How To Remember
The 21st Secret
Shots are often missed because of an attempt on the part of the golfer to concentrate on two or more things
simultaneously. This produces confusion. It is much easier if we remember things serially. On an important shot,
for instance, the "countdown" might be: ball at left heel, feet firmly planted, firm left hand, right elbow close
in, head still, straight left arm, and finally, firm hit!
If such a series or a similar one is run through until it is automatic, good form will be easily remembered. If a
fault develops, whatever remedy is suggested by the pro can be incorporated in the series. Eventually the only
thing to try to remember is your final improvement.
It is a good idea to use words or labels to help you recall how to hit certain shots. I once had a great deal of
trouble with a trap shot when I was close to the bank. I noted the ease with which Snead made this in a Master's
tournament. I copied his form and I can recall this form by simply saying to myself, "This requires the Snead
shot." By recalling "Hogan's chip", I also automatically adopt a reasonable facsimile of the Hogan method of
chipping. I find that in the areas in which I thus verbalize I have the least difficulty in remembering how the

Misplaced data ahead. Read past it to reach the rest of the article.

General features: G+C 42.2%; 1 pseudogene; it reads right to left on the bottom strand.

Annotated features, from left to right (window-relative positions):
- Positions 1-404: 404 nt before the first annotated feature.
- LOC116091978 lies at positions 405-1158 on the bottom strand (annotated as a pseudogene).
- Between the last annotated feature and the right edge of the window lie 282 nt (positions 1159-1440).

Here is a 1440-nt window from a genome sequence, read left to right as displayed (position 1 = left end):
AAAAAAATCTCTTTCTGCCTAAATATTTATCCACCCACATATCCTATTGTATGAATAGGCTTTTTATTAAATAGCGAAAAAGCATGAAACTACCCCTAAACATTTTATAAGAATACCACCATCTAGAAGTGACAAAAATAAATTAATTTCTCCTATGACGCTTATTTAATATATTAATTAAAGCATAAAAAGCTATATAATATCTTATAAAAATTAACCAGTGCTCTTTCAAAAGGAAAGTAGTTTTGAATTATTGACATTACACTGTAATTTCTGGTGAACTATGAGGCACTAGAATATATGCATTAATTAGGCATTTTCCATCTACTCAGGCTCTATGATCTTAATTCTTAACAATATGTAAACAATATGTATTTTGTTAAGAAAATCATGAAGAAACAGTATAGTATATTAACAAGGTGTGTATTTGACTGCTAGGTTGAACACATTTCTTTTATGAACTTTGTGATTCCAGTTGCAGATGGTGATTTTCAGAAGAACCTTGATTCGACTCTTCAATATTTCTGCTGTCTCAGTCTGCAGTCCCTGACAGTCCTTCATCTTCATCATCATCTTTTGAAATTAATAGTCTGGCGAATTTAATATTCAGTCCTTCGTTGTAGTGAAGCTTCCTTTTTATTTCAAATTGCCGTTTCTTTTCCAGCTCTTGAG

shot is to be played.
This makes use of the Gestalt principle in psychology, which, in general, means that we tend to learn by wholes
rather than by parts. It would be very difficult for a caddy to analyze piecemeal the swing of any particular club
member, but he can often mimic the swing in its entirety if he recalls the total image. In this connection, Bobby
Jones states that there is too much concern with the niceties of the mechanics of the game and not enough emphasis
on just hitting the ball with the club.
Perhaps a compromise is in order. Learning in the early stages can be broken up by verbalizing serially—the
countdown —until it becomes automatic. Then concentrate only on the last thing learned. The latter will not only
assist you to incorporate an improvement in your swing, but will also prevent you from thinking of those parts of
your swing with which the conscious mind should not be concerned.